This paper decomposes the expected takeover premium from adopting an anti-takeover provision into three components (a causal effect on the takeover probability; a causal effect on the premium paid; and a selection effect) and provides causal evidence on each of those, thus being able to ascertain the contribution of each to shareholder value creation from takeovers.
Using data on shareholder-sponsored proposals to remove an anti-takeover provision voted on in annual meetings of S&P 1500 firms between 1994 and 2013, we extend the regression discontinuity design using the approach in Angrist and Rokkanen (2014) to provide causal estimates that do not rely only on firms around the discontinuity. In order to account for selection in observed mergers we estimate sharp bounds for the causal effect of anti-takeover provisions on the takeover premium (Lee, 2009).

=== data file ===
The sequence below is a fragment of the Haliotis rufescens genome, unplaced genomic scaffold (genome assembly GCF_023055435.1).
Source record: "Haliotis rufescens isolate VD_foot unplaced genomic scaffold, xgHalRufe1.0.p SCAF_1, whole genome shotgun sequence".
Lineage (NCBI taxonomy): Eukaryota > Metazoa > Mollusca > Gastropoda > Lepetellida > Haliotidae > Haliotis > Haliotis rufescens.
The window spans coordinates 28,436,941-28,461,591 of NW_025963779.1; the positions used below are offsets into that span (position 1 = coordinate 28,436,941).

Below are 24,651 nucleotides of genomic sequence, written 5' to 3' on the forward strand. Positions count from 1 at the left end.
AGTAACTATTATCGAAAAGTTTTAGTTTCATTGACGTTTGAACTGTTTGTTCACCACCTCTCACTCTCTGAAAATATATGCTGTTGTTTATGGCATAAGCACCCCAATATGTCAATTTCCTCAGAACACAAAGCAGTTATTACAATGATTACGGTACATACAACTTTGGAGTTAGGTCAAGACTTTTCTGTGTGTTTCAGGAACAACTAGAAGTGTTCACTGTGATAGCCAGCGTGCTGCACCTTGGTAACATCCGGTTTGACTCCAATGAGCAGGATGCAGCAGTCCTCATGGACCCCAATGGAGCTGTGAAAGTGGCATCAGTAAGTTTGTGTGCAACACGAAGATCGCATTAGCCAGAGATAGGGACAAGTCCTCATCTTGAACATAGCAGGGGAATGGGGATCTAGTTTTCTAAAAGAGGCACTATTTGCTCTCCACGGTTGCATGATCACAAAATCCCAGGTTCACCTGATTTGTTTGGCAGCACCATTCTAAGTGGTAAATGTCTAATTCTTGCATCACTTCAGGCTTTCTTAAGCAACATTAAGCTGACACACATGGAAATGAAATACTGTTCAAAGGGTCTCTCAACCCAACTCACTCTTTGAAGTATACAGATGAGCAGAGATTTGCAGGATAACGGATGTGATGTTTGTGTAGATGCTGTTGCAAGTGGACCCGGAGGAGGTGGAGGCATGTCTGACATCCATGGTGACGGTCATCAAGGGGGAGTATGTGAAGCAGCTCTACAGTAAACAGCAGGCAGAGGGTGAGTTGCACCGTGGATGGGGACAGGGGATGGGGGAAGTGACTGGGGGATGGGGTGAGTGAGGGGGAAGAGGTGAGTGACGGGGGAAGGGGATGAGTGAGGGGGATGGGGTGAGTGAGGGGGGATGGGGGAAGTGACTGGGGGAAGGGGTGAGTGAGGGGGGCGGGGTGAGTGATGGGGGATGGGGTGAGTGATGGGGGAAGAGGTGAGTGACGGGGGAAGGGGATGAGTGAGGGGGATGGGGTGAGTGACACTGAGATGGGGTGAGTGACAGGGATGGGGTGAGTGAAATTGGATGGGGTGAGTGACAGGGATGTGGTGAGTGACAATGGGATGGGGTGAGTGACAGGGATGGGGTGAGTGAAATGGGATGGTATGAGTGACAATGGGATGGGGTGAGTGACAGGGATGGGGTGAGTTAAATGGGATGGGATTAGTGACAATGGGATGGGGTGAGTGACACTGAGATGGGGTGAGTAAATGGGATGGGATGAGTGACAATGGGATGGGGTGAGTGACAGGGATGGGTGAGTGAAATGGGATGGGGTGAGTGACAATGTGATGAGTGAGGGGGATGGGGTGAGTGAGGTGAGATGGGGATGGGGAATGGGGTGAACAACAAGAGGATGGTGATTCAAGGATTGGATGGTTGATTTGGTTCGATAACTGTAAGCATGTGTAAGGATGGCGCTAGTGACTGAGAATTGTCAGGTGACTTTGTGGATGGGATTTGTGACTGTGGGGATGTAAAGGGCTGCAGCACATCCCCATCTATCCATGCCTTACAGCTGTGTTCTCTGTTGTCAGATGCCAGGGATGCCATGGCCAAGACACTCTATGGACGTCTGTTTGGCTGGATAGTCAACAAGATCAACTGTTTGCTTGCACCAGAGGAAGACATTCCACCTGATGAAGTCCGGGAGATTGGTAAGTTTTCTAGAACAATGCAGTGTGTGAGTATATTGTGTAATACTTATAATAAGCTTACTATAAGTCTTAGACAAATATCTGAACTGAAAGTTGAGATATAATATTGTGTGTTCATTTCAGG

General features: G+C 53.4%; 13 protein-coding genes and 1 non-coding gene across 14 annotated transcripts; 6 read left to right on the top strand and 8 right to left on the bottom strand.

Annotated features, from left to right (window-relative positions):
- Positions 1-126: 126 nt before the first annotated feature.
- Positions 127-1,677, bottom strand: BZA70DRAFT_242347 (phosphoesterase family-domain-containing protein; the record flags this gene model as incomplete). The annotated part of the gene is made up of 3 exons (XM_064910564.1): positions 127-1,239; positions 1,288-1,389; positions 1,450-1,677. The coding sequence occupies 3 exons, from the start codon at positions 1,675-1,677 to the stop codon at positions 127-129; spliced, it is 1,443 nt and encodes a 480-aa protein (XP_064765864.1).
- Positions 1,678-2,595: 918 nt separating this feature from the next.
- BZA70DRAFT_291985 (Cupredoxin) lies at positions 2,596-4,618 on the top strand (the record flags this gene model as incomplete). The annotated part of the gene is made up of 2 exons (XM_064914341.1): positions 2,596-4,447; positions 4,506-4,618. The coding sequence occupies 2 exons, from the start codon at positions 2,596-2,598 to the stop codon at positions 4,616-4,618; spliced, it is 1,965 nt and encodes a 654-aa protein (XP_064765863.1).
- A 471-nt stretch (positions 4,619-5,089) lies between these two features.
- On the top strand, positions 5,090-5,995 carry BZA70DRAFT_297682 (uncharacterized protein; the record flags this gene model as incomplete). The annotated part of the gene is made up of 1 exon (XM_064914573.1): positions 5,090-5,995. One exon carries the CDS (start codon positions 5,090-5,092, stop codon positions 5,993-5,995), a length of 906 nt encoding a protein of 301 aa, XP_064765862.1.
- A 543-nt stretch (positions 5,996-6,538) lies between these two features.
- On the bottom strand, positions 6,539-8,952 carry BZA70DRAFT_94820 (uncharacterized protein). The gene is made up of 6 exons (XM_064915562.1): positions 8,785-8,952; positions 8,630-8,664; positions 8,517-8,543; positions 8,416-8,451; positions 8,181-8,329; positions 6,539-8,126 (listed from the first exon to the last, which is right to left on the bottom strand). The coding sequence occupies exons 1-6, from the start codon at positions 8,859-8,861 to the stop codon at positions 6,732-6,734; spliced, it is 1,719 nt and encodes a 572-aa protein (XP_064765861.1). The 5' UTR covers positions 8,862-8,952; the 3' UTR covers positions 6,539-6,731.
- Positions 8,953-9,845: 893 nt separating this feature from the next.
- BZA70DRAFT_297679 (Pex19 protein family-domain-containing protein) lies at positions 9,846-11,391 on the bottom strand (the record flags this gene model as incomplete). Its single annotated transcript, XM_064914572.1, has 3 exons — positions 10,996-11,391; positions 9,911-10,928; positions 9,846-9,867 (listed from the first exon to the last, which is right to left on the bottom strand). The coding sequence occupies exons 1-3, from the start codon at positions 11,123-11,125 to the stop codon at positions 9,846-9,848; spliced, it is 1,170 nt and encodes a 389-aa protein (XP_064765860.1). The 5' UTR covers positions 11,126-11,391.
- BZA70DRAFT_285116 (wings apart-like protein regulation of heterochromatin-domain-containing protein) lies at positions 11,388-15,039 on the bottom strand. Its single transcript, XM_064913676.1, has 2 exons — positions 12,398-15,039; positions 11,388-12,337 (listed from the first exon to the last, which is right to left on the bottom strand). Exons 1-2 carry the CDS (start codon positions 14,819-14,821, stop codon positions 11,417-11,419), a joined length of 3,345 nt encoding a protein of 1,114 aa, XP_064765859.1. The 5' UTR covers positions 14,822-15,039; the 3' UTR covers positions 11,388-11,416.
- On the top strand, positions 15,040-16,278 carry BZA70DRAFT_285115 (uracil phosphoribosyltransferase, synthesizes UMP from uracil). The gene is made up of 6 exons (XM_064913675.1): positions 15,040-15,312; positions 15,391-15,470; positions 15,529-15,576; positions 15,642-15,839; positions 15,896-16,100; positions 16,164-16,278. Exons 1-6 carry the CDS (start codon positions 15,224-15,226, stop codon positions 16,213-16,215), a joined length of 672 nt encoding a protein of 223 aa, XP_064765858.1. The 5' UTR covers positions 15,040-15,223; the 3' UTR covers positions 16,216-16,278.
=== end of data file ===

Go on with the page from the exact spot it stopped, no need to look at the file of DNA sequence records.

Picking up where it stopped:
For an average firm, voting to remove an anti-takeover provision leads to a 4.5% higher probability of being taken over and a 2.8% higher expected unconditional takeover premium. We also find evidence that increased competition in takeover contests is one driver of the estimated increased premium for firms that remove an anti-takeover provision. Finally, we show that 53% of the shareholder gains come from the increased probability of a takeover, with also significant shares for selection and premium effects.
Professor of Business Law and Capital Markets Law
Parker Professor of Comparative Corporate Law and Fuyo Professor of Japanese Law; Director
Perry Golkin Professor of Law, Co-Director